By David F. Ronfeldt
I've been really enjoying reading David Ronfeldt's work, which mostly comes to me by way of RAND research reports. Ronfeldt is intellectually curious and roving, rushing ahead at high speed across disciplinary boundaries in order to collect new insights. In this way he seems a bit like Yrjo Engestrom. And like Engestrom, Ronfeldt is working on a grand social theory. For Engestrom, it's activity theory. For Ronfeldt, it's his TIMN framework and his Space-Time-Activity (STA) analysis, about which I have previously blogged.
Ronfeldt is currently retired from RAND, but in this 1994 publication, he was very much involved in thinking through national security problems. One problem is as fresh today as it was in 1994: what personality characteristics are shared by many of the dictators who deliberately and consistently provoke the United States in order to benefit domestically? Ronfeldt has Fidel Castro and Saddam Hussein in mind, but we could update it by adding Venezuela's Hugo Chavez. Dipping into Jungian psychology, Ronfeldt argues that such leaders represent an "extraordinary dynamic," the fusing of hubris ("a pretention toward an arrogant form of godliness") and nemesis ("a vengeful desire to confront, defeat, humiliate, and punish an adversary that may itself be accused of hubris") (p.5). Put succinctly, for people who hold the hubris-nemesis complex, their hubris involves becoming a nemesis to some other entity's hubris.
In a unipolar world, that other entity is usually the United States. And in setting out to punish that entity's hubris, the actor takes the mantle of "high ideals and a moralization of violence" (p.7). Such leaders tend to become maximalist and pragmatic, Ronfeldt says (p.13), picking their battles in order to strengthen their domestic and global positions.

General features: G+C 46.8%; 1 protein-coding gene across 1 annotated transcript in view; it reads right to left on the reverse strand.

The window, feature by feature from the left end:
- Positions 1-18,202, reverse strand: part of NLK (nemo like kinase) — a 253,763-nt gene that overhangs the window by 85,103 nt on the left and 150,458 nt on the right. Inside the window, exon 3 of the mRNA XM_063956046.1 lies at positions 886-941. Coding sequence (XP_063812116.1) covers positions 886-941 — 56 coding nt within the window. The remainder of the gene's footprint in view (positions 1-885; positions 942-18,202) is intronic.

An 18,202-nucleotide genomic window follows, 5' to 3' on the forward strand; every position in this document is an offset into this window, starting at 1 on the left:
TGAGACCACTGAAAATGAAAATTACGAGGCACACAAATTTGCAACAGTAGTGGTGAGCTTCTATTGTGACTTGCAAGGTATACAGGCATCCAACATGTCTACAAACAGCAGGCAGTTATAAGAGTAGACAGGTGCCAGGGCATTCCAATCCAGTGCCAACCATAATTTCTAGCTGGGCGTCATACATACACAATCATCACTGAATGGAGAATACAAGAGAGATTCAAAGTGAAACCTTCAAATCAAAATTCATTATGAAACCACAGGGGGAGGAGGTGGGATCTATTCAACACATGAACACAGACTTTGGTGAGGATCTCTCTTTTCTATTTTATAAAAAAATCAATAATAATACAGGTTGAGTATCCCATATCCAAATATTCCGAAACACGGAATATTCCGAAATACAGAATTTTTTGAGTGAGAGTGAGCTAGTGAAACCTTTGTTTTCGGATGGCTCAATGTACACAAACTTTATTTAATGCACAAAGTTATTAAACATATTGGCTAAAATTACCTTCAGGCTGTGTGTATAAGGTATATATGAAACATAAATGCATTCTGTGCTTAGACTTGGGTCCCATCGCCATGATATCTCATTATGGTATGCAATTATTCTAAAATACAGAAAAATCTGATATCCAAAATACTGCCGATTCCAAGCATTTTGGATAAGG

Analyzing this type through his STA framework, Ronfeldt argues that hubris-nemesis leaders, unlike narcissists, have a keen sense of history (p.27) and have long time horizons - but use crises to "transform the meaning of past, present, and future and break through to a new kind of time" (p.34).
In the last chapter, Ronfeldt acknowledges that his focus on individuals as the kernel for national action "bother[s] social theorists who believe that mankind's history is driven far less by subjective conditions than by objective, material, and structural conditions ... [they] want concepts like the hubris-nemesis complex to be nested in a convincing discussion of the degree to which psychological and other subjective conditions matter in the first place" (p.40). Right, that's a pretty good description of my perspective. But I can also see how Ronfeldt is onto something. As I was reading this report, President Obama had just come in for substantial criticism because he had been photographed smiling and shaking Hugo Chavez' hand. Against this outcry, military historian Max Boot told Obama's critics:
In other words, Pres. Obama seems to be in consonance with Ronfeldt's advice on how to handle such personalities. Interesting.
All Obama did was shake the guy’s hand, and offer him a smile. Far from being a disaster, this could actually be a smart strategic move. Chavez, after all, derives much of his demagogic appeal from his claim to be an inveterate enemy of Uncle Sam. He thrives off provoking us and using the resulting reaction to “prove” that we are as bad as he claims.Obama is a lot harder to demonize than George W. Bush, however, and by shaking hands with Chavez the president may be undercutting his appeal more effectively than anything Bush did. [My emphasis]